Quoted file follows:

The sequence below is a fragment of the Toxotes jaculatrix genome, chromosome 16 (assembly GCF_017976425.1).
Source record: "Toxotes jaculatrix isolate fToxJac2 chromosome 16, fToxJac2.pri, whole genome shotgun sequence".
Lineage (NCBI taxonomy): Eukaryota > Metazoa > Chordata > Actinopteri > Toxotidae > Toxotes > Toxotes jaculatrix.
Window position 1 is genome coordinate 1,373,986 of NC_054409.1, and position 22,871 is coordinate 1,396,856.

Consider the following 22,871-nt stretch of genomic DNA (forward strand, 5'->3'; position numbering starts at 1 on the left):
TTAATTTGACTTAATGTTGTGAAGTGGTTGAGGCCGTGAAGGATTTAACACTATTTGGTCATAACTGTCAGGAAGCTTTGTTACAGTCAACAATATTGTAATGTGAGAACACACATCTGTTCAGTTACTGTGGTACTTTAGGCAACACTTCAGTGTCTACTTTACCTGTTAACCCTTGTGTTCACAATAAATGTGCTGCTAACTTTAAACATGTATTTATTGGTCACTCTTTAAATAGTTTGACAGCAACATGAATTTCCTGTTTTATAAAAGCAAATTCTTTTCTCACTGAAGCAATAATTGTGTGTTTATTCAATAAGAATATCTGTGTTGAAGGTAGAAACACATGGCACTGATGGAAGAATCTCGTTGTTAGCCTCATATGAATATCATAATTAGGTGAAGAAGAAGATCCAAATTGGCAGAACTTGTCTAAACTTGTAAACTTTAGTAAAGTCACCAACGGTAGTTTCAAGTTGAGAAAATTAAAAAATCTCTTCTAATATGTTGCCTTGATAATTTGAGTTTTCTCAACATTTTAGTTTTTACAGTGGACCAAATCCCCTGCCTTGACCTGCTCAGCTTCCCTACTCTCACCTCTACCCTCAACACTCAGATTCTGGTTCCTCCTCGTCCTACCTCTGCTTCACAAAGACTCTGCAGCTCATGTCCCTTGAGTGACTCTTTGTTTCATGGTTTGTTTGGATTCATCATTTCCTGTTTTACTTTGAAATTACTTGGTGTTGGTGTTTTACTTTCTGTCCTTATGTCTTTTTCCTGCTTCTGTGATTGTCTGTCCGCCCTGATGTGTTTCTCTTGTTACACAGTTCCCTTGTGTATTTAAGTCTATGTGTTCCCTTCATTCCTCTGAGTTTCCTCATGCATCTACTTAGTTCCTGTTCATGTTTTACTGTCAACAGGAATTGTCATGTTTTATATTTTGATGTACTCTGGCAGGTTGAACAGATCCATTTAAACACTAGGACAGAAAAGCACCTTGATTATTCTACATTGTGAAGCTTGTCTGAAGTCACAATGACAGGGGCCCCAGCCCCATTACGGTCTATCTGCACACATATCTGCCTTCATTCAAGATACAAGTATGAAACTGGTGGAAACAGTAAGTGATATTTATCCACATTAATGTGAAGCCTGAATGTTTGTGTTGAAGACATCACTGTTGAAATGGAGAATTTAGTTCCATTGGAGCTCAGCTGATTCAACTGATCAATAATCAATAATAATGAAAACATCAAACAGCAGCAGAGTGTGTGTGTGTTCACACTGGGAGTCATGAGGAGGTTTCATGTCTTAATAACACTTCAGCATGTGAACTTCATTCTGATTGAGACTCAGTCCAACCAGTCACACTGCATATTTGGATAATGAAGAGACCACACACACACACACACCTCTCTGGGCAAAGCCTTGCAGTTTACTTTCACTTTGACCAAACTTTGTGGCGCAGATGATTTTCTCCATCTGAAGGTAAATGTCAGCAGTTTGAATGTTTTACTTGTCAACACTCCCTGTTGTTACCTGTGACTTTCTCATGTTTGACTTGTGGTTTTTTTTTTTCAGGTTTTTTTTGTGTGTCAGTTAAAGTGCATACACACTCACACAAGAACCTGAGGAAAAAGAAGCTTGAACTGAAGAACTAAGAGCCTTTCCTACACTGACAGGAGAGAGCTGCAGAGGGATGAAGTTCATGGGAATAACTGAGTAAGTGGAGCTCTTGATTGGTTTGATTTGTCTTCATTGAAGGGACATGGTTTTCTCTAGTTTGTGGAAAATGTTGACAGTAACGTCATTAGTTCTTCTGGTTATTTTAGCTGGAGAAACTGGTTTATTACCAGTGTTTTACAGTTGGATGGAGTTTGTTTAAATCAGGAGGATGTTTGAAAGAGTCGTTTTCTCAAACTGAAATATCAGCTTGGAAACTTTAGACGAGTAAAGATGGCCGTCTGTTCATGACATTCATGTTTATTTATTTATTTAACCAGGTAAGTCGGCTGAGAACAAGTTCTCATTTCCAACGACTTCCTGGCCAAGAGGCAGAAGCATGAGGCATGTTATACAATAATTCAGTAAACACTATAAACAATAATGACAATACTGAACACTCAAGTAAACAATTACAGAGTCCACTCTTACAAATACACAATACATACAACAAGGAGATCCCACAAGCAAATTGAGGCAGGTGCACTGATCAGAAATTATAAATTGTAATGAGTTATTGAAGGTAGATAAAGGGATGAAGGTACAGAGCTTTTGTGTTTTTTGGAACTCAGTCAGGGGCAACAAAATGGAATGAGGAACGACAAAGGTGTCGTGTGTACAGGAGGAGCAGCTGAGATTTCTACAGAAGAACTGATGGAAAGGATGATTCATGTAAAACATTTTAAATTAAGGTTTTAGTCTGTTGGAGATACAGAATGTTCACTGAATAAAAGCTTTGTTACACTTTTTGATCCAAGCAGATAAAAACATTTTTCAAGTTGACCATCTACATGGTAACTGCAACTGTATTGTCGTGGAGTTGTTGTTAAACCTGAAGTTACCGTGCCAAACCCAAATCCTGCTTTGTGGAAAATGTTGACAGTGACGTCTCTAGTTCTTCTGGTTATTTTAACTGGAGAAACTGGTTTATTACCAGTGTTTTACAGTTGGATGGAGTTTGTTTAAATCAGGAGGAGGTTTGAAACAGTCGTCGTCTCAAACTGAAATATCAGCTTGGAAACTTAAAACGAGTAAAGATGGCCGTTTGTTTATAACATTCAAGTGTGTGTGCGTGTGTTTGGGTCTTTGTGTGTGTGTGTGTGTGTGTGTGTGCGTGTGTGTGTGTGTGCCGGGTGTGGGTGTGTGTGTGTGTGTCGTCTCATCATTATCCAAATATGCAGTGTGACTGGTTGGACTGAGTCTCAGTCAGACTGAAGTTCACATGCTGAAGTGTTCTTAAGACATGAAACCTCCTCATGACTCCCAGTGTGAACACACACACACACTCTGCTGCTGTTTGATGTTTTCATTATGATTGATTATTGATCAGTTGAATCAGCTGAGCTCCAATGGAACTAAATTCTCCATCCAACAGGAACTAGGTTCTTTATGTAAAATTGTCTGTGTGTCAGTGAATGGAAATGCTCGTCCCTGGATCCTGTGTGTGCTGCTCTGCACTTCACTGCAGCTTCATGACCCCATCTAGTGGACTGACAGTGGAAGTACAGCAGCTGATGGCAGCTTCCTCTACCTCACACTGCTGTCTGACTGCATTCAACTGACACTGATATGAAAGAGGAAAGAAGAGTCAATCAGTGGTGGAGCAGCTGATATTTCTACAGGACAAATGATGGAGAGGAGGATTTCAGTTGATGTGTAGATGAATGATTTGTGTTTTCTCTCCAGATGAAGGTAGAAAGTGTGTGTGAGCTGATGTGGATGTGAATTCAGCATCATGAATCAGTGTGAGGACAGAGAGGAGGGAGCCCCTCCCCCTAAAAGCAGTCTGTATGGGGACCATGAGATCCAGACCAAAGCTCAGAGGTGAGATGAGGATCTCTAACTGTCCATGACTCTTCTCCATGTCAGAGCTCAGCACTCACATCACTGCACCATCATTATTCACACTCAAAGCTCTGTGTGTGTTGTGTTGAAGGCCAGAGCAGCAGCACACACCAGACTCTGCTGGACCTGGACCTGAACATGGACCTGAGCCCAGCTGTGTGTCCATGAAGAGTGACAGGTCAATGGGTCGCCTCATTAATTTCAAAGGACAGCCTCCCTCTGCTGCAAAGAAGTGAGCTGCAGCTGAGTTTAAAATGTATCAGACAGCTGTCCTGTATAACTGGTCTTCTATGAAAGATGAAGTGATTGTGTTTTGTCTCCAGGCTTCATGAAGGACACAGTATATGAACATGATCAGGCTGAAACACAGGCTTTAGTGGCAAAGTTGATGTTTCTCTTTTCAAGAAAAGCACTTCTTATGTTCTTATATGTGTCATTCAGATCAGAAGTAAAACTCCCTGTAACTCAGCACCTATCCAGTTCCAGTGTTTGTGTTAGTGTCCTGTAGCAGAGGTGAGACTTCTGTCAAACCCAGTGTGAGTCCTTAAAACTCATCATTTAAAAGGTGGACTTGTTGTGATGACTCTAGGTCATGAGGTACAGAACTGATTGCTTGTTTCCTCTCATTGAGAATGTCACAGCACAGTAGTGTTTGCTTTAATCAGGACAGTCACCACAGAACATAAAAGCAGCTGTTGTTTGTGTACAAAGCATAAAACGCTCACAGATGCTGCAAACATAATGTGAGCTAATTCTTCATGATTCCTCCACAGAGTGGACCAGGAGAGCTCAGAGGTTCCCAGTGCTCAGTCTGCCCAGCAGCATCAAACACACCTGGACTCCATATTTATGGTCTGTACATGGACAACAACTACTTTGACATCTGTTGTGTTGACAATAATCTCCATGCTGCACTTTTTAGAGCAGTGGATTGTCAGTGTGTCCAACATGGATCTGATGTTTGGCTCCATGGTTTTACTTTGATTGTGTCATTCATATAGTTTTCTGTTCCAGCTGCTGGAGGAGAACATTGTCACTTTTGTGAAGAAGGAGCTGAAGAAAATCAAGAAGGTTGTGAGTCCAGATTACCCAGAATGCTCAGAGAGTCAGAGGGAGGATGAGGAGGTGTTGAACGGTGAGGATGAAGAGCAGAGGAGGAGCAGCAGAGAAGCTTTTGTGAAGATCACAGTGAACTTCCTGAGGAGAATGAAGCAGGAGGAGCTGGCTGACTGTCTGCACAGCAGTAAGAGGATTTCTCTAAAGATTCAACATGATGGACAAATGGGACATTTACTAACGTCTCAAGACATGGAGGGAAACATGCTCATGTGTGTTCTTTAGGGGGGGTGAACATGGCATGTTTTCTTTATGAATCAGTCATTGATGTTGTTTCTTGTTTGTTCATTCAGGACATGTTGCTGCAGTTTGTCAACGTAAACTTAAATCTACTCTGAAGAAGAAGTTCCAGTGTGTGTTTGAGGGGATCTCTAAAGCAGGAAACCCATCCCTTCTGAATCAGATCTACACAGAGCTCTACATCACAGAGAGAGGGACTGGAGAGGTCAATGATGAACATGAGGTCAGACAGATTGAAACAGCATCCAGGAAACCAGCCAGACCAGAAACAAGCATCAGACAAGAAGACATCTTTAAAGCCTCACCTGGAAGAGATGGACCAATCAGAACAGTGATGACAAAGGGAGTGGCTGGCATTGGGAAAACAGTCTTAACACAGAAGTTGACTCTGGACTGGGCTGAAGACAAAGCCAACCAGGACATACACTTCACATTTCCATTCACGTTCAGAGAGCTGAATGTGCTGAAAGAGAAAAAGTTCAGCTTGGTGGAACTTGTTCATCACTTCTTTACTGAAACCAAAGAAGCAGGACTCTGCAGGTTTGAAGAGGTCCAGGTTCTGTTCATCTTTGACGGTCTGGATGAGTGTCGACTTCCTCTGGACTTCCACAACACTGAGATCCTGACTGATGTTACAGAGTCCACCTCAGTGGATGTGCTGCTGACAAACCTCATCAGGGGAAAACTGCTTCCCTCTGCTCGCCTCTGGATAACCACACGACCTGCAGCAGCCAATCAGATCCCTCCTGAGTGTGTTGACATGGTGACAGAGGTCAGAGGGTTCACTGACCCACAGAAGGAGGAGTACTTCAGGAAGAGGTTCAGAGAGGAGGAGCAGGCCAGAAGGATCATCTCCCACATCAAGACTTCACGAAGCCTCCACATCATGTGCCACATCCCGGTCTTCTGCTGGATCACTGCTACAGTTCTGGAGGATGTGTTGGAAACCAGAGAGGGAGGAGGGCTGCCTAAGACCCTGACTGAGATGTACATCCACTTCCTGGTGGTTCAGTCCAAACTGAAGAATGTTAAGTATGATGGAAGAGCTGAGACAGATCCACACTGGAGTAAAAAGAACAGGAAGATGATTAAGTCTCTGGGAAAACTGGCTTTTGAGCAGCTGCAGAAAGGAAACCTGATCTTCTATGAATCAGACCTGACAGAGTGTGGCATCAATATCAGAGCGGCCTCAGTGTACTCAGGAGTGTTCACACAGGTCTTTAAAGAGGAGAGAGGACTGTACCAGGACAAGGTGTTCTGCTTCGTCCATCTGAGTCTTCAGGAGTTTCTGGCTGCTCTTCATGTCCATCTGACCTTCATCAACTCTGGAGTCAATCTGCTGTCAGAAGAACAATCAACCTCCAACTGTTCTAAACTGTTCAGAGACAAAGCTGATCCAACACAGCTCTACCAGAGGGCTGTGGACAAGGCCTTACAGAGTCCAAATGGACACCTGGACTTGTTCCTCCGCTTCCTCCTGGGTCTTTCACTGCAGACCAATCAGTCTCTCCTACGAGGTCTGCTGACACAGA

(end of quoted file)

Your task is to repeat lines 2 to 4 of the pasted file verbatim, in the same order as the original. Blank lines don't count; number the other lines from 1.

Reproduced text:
Source record: "Toxotes jaculatrix isolate fToxJac2 chromosome 16, fToxJac2.pri, whole genome shotgun sequence".
Lineage (NCBI taxonomy): Eukaryota > Metazoa > Chordata > Actinopteri > Toxotidae > Toxotes > Toxotes jaculatrix.
Window position 1 is genome coordinate 1,373,986 of NC_054409.1, and position 22,871 is coordinate 1,396,856.